University of Maryland Extension

Wavyleaf Basketgrass

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Wavyleaf Basketgrass 
(Oplismenus hirtellus spp. undulatifolius)

wavyleaf basketgrass

Wavyleaf basketgrass is an exotic, invasive grass that was first found in Maryland in 1997, including parts of Patapsco State Park. It grows in dense patches in wooded natural areas preventing the growth of native plants and trees. The grass spreads quickly by stolons and seed. The seeds are easily moved around by people and animals because they are sticky and adhere to shoes, clothing, tires, animal fur, and paws. Stay out of areas and do not let dogs run in stands of wavyleaf basketgrass in late summer and fall to help prevent seed dispersal.

Lifecycle: Invasive* shallow rooted perennial grass
Growth habit: develops elongated stolons (stems) that root at the nodes (where growth occurs) along the ground. Can grow to 18". Hairy stems.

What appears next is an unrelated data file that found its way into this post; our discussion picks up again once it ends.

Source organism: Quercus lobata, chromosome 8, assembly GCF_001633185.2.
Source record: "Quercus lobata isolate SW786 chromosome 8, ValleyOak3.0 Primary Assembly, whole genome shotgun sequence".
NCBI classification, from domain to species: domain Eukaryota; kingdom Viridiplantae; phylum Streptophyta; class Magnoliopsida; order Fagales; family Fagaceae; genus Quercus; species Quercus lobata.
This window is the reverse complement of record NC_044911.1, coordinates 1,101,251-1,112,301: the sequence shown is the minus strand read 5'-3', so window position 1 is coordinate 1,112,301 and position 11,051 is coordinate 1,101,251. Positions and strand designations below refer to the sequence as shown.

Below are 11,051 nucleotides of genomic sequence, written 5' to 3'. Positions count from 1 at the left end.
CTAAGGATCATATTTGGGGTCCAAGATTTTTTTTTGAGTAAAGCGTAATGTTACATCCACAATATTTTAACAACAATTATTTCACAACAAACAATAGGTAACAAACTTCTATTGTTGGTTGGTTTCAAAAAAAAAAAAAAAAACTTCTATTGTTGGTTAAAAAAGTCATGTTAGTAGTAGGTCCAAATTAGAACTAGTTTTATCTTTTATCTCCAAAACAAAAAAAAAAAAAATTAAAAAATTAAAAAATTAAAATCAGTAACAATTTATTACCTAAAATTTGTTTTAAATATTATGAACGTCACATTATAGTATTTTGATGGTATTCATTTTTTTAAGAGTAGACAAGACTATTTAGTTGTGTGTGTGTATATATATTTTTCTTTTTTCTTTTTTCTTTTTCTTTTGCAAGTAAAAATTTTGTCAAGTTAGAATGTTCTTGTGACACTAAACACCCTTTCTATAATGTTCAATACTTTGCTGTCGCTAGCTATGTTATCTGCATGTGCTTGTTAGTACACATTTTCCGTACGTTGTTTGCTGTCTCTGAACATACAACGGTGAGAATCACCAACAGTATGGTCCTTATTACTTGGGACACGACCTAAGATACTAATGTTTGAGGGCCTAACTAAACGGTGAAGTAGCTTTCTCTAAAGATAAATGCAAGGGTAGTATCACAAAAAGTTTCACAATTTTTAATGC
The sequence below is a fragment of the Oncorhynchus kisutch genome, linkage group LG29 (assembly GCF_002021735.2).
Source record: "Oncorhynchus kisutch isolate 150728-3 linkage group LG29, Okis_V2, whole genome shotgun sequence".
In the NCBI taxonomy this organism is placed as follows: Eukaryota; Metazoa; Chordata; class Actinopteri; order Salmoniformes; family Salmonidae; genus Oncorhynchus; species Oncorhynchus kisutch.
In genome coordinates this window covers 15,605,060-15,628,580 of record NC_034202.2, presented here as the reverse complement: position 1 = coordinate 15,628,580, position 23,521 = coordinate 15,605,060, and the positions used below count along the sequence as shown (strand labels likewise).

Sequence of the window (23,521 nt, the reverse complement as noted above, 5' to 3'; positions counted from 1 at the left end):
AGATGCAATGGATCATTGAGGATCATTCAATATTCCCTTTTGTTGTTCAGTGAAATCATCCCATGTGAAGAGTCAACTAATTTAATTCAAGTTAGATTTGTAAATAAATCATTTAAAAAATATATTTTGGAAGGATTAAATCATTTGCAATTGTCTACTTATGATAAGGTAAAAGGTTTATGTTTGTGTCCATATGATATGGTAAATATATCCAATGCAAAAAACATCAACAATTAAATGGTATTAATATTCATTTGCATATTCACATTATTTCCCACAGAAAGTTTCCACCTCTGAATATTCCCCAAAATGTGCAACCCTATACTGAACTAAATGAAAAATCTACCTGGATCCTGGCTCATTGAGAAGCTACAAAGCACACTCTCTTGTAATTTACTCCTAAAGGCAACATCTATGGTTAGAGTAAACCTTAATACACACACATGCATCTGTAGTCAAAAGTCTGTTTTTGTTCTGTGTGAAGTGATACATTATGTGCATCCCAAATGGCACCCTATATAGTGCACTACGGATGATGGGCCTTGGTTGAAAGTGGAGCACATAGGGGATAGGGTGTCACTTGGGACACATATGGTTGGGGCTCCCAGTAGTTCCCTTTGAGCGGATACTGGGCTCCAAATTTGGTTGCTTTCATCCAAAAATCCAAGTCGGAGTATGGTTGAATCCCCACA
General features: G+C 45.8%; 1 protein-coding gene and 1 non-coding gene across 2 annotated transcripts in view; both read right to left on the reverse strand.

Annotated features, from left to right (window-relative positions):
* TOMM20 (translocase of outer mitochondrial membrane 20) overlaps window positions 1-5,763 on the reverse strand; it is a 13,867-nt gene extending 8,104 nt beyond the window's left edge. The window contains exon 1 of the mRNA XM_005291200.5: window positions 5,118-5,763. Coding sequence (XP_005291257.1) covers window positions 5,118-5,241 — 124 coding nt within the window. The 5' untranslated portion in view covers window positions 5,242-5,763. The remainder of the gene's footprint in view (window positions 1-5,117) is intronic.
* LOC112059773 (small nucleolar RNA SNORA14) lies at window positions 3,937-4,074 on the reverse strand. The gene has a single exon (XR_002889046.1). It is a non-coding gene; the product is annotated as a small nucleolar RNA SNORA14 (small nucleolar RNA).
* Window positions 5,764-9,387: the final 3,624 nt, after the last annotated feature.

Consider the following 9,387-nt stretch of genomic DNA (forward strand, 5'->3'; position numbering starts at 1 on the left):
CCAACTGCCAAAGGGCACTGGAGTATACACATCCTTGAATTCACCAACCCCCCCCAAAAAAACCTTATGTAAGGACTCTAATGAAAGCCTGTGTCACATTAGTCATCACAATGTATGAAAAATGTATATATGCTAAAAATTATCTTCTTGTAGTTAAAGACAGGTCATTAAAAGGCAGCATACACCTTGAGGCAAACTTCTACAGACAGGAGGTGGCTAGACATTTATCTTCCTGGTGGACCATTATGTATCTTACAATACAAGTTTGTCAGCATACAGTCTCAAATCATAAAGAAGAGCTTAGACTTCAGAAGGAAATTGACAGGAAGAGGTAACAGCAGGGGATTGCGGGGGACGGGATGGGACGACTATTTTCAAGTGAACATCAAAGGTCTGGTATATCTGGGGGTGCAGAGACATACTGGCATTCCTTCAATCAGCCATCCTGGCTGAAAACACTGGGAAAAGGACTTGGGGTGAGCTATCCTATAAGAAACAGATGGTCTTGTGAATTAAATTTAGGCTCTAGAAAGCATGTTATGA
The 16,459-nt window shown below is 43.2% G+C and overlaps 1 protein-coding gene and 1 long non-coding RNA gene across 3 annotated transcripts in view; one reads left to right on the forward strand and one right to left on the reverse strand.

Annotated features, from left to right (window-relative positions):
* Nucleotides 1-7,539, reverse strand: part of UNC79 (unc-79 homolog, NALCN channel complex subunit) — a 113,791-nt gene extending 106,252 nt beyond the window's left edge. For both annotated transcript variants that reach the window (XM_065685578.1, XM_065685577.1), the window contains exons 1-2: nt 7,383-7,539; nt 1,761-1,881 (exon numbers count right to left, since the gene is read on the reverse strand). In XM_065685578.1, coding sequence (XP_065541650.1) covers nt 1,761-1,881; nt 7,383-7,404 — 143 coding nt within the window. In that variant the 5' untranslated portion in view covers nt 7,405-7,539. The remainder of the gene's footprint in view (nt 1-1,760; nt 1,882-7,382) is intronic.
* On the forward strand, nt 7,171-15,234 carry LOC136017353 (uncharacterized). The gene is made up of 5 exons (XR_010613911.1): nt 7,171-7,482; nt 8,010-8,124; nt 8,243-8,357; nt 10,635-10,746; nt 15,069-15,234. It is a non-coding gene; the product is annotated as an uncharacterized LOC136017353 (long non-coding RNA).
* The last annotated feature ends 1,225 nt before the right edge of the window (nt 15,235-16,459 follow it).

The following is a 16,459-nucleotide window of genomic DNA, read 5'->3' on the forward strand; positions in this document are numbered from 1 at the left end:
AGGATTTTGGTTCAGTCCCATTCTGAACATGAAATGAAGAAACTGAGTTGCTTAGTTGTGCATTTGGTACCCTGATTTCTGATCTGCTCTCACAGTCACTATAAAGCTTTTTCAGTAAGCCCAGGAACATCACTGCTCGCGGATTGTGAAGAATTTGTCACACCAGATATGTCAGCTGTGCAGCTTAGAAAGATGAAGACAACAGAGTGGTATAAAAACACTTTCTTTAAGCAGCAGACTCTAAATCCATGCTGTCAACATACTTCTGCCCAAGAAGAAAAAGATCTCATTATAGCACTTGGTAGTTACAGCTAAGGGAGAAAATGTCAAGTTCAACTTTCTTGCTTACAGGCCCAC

closeup wavy leaf basketgrass
Wayleaf basketgrass foliage
Photo: Kerrie L. Kyde, Maryland Department of Natural Resources,

Reproduction: Seed. Spikelet flowers. Seeds mature in late September through frost. 

seed spike
Seed spikelet
Photo: Garrett Waugaman, M-NCPPC Weed Warriors,

basketgrass covering the forest floor
Dense patch of wavyleaf basketgrass
Photo: Kerrie L. Kyde, Maryland Department of Natural Resources,

Cultural control:  prevent going to seed; hand pulls easily--very little root; do not compost plants with seed heads

Additional Information



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